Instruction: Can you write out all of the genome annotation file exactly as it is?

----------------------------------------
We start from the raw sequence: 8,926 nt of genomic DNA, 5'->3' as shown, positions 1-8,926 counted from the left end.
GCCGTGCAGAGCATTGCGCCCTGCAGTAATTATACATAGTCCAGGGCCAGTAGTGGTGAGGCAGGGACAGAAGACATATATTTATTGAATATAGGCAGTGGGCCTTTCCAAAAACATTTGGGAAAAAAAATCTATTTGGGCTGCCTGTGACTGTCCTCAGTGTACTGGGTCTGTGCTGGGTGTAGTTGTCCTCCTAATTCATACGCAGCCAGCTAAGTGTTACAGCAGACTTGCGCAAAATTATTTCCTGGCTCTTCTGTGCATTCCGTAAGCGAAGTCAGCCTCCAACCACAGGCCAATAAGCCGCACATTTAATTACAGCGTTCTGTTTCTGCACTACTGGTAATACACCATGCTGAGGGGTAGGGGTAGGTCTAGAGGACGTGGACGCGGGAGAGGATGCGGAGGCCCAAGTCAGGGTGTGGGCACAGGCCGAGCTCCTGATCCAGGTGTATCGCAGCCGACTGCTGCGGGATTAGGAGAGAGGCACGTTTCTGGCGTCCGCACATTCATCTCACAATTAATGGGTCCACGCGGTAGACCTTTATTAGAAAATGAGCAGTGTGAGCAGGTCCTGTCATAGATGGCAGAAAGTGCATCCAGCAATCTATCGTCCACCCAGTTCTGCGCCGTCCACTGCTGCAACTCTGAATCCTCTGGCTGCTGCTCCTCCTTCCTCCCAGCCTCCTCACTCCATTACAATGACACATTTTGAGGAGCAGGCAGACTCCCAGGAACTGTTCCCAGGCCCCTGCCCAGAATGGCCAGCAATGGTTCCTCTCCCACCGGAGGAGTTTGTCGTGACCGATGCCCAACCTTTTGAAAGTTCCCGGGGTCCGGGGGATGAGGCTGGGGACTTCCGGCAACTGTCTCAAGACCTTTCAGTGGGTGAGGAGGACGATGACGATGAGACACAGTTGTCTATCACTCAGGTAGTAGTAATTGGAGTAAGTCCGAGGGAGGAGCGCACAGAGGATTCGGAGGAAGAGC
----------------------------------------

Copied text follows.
We start from the raw sequence: 8,926 nt of genomic DNA, 5'->3' as shown, positions 1-8,926 counted from the left end.
GCCGTGCAGAGCATTGCGCCCTGCAGTAATTATACATAGTCCAGGGCCAGTAGTGGTGAGGCAGGGACAGAAGACATATATTTATTGAATATAGGCAGTGGGCCTTTCCAAAAACATTTGGGAAAAAAAATCTATTTGGGCTGCCTGTGACTGTCCTCAGTGTACTGGGTCTGTGCTGGGTGTAGTTGTCCTCCTAATTCATACGCAGCCAGCTAAGTGTTACAGCAGACTTGCGCAAAATTATTTCCTGGCTCTTCTGTGCATTCCGTAAGCGAAGTCAGCCTCCAACCACAGGCCAATAAGCCGCACATTTAATTACAGCGTTCTGTTTCTGCACTACTGGTAATACACCATGCTGAGGGGTAGGGGTAGGTCTAGAGGACGTGGACGCGGGAGAGGATGCGGAGGCCCAAGTCAGGGTGTGGGCACAGGCCGAGCTCCTGATCCAGGTGTATCGCAGCCGACTGCTGCGGGATTAGGAGAGAGGCACGTTTCTGGCGTCCGCACATTCATCTCACAATTAATGGGTCCACGCGGTAGACCTTTATTAGAAAATGAGCAGTGTGAGCAGGTCCTGTCATAGATGGCAGAAAGTGCATCCAGCAATCTATCGTCCACCCAGTTCTGCGCCGTCCACTGCTGCAACTCTGAATCCTCTGGCTGCTGCTCCTCCTTCCTCCCAGCCTCCTCACTCCATTACAATGACACATTTTGAGGAGCAGGCAGACTCCCAGGAACTGTTCCCAGGCCCCTGCCCAGAATGGCCAGCAATGGTTCCTCTCCCACCGGAGGAGTTTGTCGTGACCGATGCCCAACCTTTTGAAAGTTCCCGGGGTCCGGGGGATGAGGCTGGGGACTTCCGGCAACTGTCTCAAGACCTTTCAGTGGGTGAGGAGGACGATGACGATGAGACACAGTTGTCTATCACTCAGGTAGTAGTAATTGGAGTAAGTCCGAGGGAGGAGCGCACAGAGGATTCGGAGGAAGAGC